17 September 2019

Olafur Eliasson: In real life

The first, stunning, experience created by Olafur Eliasson for Tate Modern in the very early days was the monumental, and equally ephemeral, glowing sunset The Weather Project. It was 2003 and for several months the Turbine Hall remained uninterruptedly immersed in that moving sunset, which earned its author global renown. Olafur Eliasson is back in London until 5th January 2020 with In Real Life, his largest-ever one-man show.

Thirty works created over the last thirty years, along with seven new works, are displayed in the gallery spaces, but that’s not all. Everywhere, visitors – attracted by the many luminous, coloured and olfactory stimuli – are invited to reflect on the ways in which they engage with the environment around them. “Seeing yourself sensing” is how Eliasson describes this experience. Eliasson’s art is a continual exploration of our senses in relation to the space we inhabit or pass through. His installations harness reflections, inversions, after-images and bright colours, as well as geometry and mathematics to challenge our senses. Light, water, atmospheric and natural phenomena are the subjects of his art, becoming a visible metaphor, designed to raise our awareness of a more ethical and eco-sustainable attitude to the planet.

The message could hardly be clearer outside Tate Modern either, where the visitor is greeted by the spectacular 11-metre-high sculpture Waterfall 2019. Within the spaces, contact with nature, be it real or symbolic, is absolute. We are invited to get up close to a huge wall covered with scented Icelandic moss. (Moss Wall, 1994); enter an atmospheric yet disturbing tunnel of thick fog (Your Blind Passenger, 2010) which changes colour as you move around it thanks to single-frequency lights that change from fiery red to snow-white, or to lose ourselves in the totally yellow Room for One Colour (1997); admiring a rainbow that is as extraordinary as it is striking, hanging inside a darkened room (Beauty, 1993) or continuous, fictitious rain that pours down a real window (Rain Window, 1999); reflecting in front of the shocking photographs of Icelandic icebergs taken by the artist in 199 and then 20 years later (The Presence of Absence Pavilion), illustrating their almost total disappearance: a dramatic demonstration that opens our eyes sharply to the destruction wrought by climate change.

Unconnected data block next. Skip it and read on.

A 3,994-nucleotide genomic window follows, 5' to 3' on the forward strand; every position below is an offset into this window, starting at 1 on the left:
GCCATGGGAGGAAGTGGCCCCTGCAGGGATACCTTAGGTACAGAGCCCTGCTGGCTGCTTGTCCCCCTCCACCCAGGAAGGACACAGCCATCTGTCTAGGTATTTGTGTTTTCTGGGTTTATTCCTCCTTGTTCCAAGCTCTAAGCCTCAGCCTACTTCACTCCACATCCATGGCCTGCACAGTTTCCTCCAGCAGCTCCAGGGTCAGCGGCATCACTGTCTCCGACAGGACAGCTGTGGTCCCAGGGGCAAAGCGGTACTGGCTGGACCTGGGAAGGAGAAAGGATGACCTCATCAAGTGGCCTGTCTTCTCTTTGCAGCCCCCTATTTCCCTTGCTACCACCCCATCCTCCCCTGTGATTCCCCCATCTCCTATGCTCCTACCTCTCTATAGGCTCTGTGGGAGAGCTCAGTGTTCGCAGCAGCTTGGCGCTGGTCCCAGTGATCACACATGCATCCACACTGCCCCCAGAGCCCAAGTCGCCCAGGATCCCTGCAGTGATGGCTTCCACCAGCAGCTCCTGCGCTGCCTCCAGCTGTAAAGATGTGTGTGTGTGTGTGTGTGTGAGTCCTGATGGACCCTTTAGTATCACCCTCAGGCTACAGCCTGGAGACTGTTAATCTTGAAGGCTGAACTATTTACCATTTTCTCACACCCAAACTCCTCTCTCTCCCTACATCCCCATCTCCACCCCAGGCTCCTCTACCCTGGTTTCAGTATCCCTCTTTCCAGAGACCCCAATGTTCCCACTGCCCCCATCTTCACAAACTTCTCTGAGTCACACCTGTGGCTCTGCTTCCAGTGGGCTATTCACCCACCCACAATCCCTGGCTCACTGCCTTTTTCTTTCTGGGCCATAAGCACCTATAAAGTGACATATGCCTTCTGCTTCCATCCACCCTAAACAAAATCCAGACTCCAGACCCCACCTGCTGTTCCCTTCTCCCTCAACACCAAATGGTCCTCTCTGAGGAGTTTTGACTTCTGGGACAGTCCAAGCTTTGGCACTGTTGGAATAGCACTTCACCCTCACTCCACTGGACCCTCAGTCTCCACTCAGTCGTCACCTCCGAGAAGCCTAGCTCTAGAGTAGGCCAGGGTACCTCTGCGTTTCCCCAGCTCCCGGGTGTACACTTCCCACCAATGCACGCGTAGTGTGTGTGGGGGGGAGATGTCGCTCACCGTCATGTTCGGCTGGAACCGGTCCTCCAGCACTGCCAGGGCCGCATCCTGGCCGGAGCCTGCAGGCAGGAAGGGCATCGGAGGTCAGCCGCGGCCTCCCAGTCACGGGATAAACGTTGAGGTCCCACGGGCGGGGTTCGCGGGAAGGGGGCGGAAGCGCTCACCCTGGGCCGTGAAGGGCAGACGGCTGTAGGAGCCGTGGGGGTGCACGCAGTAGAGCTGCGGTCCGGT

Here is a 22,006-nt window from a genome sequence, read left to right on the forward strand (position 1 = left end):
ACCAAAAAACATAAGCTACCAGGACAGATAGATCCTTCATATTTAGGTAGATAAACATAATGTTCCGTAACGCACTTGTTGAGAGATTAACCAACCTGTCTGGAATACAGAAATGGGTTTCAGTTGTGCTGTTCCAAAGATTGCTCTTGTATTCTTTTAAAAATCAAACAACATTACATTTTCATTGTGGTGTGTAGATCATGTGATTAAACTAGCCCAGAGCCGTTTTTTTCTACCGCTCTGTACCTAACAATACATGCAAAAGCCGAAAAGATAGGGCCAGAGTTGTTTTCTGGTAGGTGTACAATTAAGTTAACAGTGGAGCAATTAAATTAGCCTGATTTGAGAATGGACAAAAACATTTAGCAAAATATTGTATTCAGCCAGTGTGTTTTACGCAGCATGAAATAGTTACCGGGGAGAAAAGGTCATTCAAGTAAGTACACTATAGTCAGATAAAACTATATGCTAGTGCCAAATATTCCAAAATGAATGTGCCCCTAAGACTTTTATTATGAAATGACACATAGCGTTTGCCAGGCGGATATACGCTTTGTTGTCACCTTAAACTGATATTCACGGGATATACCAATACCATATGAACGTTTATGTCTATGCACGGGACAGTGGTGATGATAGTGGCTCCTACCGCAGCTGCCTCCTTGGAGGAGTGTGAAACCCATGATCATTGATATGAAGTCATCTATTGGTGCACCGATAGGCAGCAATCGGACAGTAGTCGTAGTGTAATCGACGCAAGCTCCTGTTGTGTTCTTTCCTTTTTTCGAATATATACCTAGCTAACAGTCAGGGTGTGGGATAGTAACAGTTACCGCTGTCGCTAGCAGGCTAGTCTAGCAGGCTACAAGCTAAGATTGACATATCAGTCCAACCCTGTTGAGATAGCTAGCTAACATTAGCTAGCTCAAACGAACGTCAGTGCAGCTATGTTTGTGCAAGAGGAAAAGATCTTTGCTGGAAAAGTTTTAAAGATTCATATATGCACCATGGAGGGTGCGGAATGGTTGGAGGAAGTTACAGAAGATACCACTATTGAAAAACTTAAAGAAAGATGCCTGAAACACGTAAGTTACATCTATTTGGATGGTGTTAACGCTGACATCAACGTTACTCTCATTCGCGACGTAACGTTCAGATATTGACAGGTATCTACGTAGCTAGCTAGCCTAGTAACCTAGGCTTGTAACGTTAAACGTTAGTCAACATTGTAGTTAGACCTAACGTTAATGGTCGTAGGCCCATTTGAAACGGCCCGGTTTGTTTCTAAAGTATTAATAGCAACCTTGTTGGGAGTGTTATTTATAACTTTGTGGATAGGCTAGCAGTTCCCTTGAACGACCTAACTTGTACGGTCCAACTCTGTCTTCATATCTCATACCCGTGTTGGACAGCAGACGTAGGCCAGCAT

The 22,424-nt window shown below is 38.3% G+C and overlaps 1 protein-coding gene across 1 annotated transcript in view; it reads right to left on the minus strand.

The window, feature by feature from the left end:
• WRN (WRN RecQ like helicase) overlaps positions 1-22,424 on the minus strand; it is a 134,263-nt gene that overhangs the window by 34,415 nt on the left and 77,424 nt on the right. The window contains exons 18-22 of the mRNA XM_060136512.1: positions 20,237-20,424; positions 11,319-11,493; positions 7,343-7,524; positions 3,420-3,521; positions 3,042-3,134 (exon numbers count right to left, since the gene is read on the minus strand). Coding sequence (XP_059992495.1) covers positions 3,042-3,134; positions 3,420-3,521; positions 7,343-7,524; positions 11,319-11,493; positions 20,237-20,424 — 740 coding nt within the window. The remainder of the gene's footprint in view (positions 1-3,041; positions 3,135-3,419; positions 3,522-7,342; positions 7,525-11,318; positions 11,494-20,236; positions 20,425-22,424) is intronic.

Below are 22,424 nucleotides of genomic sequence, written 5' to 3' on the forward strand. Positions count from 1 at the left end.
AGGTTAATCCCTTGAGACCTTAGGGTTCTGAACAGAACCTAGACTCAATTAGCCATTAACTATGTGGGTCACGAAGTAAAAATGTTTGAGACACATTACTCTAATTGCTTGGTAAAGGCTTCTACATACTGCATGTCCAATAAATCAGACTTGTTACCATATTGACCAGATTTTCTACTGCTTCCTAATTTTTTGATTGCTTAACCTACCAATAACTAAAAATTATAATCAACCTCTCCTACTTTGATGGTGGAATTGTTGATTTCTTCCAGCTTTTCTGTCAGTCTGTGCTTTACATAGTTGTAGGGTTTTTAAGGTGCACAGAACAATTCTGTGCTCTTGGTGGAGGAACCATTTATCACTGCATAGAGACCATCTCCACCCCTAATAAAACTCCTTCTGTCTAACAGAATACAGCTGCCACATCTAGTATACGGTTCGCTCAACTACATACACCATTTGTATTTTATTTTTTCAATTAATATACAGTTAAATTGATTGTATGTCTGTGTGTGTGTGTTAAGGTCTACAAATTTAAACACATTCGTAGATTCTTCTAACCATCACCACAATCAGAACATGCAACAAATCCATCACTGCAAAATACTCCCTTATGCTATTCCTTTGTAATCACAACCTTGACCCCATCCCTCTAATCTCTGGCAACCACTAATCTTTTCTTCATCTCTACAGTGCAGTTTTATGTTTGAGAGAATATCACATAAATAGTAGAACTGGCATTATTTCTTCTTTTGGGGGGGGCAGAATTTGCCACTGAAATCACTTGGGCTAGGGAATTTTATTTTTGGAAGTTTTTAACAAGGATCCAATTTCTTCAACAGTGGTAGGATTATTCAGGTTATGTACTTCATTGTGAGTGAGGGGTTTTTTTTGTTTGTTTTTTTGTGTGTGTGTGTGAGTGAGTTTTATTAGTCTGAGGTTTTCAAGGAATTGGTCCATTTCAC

This exhibition also evidences Eliasson’s passion for geometry, with many works comprising complicated interlocking shapes and crystalline structures, such as Stardust Particle, 2014 and Model Room, 2003 in which an immense showcase of models, sculptures and small geometric objects are reminiscent of far-off planets and derive from Eliasson’s close collaboration with the late Icelandic artist, mathematician and architect Einar Thorsteinn.

The final room, The Extended Studio, contains projects from the Olafur Eliasson Studio in Berlin, where activists, artists and researchers gather every day to work on potentially useful art. The taking part, the increased environmental sensitivity that Eliasson’s works generate in their viewers is duplicated by his keen desire to contribute actively to public debate, stating a position on the great contemporary issues, from global warming onwards. A board of post-its, books, press articles, climate reports and quotations takes up the entire space and invites viewers to ask questions and seek answers, gathering information and reading, exploring.

Olafur Eliasson: In Real Life

July 2019 – 5th January 2020

Tate Modern


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